Q     Your announcement yesterday about extending to 15 months tours got a lot of criticism from members of Congress yesterday and overnight. And there were some comments that this shows that the administration's strategy is not working and that if this can't sustain the 20-brigade level for a year, then this is going to be a longer-term effort. What do you say to those two --
SEC. GATES: Well, first of all, it seemed to me from reading the press that there really wasn't any criticism of the decision itself but saw the decision as required by the situation in Iraq and by the buildup of forces. And so I think those -- I think there were a lot of people who used this decision as evidence, in their view, of the strain that the continuing war is imposing on our Army.
I basically wanted -- you know, there were two ways to do this. I could dribble these things out a month or three weeks at a time with the members of the active Army -- I mean, these guys are very smart. These men and women are very smart. The rumor out there -- it was all over out there that they were going to be extended. And what I was hearing was that they were getting annoyed that somebody wouldn't just make a decision, so they could plan. 
And so the one choice was sort of making a decision every three weeks to a month, giving people relatively minimal notice, and not letting anybody be able to plan for the long term among the troops.
And so as the Army began to look at this -- and one of the things that I think worried the Army was the growing number of units who were going to be sent back with less than a year. And so they came up with this proposal that would guarantee them a year at home and then 15 months deployed.
And it seemed to me that kind of putting that out there and so on, it sort of gets all the bad news out at once, because the new news that may come sometime next winter is, "Oh, by the way, you don't have to go," or "You're not going to be extended." But we'll have to wait and see what the good news is on the ground.
Q     Is that possible?
SEC. GATES: I think it's a possibility. I mean, I've said all along -- it's sort of my mantra -- these decisions, I think, need to be driven by the conditions on the ground.
But I think what creates -- I mean, it shows that we can sustain this thing if we have to. But it also means that people -- our men and women in uniform and their families can plan for the worst case, and there may be some upside for them.
Q     Do you see any evidence of -- (off mike)?
SEC. GATES: Did you mean in terms of how long the surge will last? Well, you know, I just keep coming back to -- it's sort of like we keep pulling this tree up by the roots to see if it's growing. You know, and every day I get asked, "Well how's it going? How's it going?" And, you know, I think General Petraeus has said the end of the summer. And I think they'll -- my guess is that -- I mean, we don't even have the third of the five brigades in yet. So there are some signs of -- I mean, it's all the same stuff you all have heard. There are some areas where there are some positive signs; there are some other areas that are of concern.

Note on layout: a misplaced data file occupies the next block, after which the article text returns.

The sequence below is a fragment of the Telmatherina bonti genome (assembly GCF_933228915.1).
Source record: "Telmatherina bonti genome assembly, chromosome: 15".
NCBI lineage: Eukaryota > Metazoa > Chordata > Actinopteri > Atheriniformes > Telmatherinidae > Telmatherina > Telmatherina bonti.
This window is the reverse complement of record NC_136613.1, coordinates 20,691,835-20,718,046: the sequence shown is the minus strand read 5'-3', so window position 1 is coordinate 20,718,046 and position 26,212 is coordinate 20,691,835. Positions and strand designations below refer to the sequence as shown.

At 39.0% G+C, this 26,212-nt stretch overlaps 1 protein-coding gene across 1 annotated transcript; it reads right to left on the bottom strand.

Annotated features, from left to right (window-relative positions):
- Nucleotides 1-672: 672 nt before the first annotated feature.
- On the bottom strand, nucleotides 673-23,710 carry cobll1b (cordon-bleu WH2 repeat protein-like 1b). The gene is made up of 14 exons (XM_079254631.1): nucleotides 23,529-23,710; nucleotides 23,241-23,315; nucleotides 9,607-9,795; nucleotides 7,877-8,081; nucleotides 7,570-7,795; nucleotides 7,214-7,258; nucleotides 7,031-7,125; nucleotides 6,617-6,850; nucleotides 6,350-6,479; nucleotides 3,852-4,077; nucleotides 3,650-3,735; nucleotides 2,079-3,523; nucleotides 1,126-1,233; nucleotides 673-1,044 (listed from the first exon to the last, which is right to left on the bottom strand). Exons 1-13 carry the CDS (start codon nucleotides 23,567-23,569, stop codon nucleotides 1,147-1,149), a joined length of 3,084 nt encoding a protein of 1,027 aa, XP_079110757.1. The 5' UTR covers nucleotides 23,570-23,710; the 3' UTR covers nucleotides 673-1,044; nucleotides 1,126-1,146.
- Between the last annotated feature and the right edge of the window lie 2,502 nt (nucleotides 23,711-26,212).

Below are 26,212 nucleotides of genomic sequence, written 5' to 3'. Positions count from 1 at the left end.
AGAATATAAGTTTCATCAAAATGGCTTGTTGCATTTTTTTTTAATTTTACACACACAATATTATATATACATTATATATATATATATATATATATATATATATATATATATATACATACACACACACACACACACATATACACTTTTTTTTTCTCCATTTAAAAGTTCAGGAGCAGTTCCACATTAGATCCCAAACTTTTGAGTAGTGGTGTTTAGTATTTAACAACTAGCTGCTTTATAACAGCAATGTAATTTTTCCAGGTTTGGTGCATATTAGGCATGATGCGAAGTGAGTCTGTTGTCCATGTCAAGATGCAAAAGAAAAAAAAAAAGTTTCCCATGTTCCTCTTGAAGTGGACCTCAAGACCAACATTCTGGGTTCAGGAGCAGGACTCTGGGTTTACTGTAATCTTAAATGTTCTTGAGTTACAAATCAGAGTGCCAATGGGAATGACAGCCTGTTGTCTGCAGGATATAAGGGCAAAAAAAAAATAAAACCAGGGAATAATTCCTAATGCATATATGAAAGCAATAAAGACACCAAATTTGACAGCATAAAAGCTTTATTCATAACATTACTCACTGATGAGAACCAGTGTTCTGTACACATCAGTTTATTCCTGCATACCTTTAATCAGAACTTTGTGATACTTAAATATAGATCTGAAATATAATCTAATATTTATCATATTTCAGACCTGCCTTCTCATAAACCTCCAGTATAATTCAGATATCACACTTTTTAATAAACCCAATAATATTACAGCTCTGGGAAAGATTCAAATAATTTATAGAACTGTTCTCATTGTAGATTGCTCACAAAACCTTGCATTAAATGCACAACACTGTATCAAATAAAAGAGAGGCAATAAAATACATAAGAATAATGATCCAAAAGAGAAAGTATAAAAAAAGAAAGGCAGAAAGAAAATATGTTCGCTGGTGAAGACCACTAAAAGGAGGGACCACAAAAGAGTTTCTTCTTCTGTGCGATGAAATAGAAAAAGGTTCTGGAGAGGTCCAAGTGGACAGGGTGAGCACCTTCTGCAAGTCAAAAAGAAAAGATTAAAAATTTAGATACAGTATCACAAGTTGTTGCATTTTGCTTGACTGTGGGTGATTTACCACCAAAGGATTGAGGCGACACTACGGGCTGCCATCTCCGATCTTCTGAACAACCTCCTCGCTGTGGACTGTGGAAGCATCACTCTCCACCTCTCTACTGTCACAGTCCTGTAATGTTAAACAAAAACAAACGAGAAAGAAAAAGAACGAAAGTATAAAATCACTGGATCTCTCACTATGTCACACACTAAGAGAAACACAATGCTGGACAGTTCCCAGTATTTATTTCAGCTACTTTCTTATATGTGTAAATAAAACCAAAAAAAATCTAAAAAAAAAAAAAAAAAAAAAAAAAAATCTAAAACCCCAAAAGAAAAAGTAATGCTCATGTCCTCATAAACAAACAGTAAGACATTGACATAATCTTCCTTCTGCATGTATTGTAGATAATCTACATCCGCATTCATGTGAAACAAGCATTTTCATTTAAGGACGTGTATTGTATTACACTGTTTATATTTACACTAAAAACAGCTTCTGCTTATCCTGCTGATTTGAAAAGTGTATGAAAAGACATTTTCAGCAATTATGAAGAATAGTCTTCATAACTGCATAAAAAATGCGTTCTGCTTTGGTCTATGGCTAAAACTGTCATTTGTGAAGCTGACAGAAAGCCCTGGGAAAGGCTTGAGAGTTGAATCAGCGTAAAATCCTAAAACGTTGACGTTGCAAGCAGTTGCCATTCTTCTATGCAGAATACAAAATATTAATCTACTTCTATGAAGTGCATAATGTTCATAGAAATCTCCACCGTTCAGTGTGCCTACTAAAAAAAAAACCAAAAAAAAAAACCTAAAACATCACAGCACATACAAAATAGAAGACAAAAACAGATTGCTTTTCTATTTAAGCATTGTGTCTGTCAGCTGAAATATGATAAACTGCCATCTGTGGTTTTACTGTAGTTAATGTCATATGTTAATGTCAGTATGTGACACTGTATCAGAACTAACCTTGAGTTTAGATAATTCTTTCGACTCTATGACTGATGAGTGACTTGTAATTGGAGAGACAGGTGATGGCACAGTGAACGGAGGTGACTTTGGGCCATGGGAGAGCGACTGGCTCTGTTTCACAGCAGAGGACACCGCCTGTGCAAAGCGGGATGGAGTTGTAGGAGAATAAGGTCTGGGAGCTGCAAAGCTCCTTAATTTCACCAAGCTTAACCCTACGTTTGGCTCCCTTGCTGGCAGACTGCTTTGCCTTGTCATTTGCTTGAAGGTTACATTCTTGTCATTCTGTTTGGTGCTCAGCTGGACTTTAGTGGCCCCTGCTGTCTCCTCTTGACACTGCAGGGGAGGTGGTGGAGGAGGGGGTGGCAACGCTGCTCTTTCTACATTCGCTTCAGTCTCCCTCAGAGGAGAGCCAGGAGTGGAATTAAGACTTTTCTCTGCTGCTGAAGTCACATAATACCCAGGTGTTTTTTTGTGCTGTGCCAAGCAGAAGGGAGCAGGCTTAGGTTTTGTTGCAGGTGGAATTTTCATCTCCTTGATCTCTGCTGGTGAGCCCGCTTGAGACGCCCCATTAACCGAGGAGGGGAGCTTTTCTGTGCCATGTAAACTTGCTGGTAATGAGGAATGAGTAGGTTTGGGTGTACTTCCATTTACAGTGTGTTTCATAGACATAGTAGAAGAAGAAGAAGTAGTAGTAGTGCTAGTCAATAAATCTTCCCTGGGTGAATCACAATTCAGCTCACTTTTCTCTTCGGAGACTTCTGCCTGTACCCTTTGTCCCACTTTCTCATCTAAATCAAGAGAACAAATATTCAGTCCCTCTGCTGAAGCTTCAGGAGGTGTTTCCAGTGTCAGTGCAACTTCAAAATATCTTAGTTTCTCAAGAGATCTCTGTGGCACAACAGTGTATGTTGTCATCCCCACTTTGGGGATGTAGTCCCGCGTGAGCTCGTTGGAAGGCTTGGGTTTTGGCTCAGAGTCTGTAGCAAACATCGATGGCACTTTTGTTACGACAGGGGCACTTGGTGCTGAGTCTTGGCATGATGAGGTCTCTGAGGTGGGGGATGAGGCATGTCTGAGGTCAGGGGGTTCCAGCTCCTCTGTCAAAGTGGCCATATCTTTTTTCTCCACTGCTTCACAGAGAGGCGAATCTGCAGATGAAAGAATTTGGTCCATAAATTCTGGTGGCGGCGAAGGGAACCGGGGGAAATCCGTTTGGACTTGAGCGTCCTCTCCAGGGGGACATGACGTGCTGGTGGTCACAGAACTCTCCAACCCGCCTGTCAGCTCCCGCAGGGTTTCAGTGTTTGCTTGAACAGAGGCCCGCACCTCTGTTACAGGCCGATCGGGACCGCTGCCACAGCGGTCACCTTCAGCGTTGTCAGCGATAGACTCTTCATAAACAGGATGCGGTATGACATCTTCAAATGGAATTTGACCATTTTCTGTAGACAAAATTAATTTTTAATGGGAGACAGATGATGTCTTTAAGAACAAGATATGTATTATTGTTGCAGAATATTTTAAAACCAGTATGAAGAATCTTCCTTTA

Q     In your opening comments, you talked about some of the challenges of coordinating the work of 42 partners, organizations (inaudible) the civil military side. Anything specific that you can relate to us that shows that lack of coordination or --
SEC. GATES: It's more -- I think it's more of an opportunity. Everybody's in there doing their own thing, and because we're not sharing enough information, we really don't know how well we're doing or whether there is a better way to do things. 
So I think at this point the lack of coordination -- and I'm speaking now principally on the civil side and the economic development, reconstruction side, it seems pretty self-evident to all of us as we get a more robust capability in there to do this, that we can probably do a better job if we're sharing more information. 
I don't have any evidence of things that haven't worked because people haven't been talking to one another.
Q     The German defense minister made some comments earlier today backing the U.S. missile defense plan for Europe. Is this a signal to you that there's been some movement within the German government as a whole on this issue?
SEC. GATES: I hadn't heard -- I hadn't heard that. So, if that's true, that's good news.
STAFF: Let's have a wrap-up question.
Q     Are you still enjoying your new job? (Laughter.) That's always a good wrap-up question.
SEC. GATES: Off the record? (Laughter.)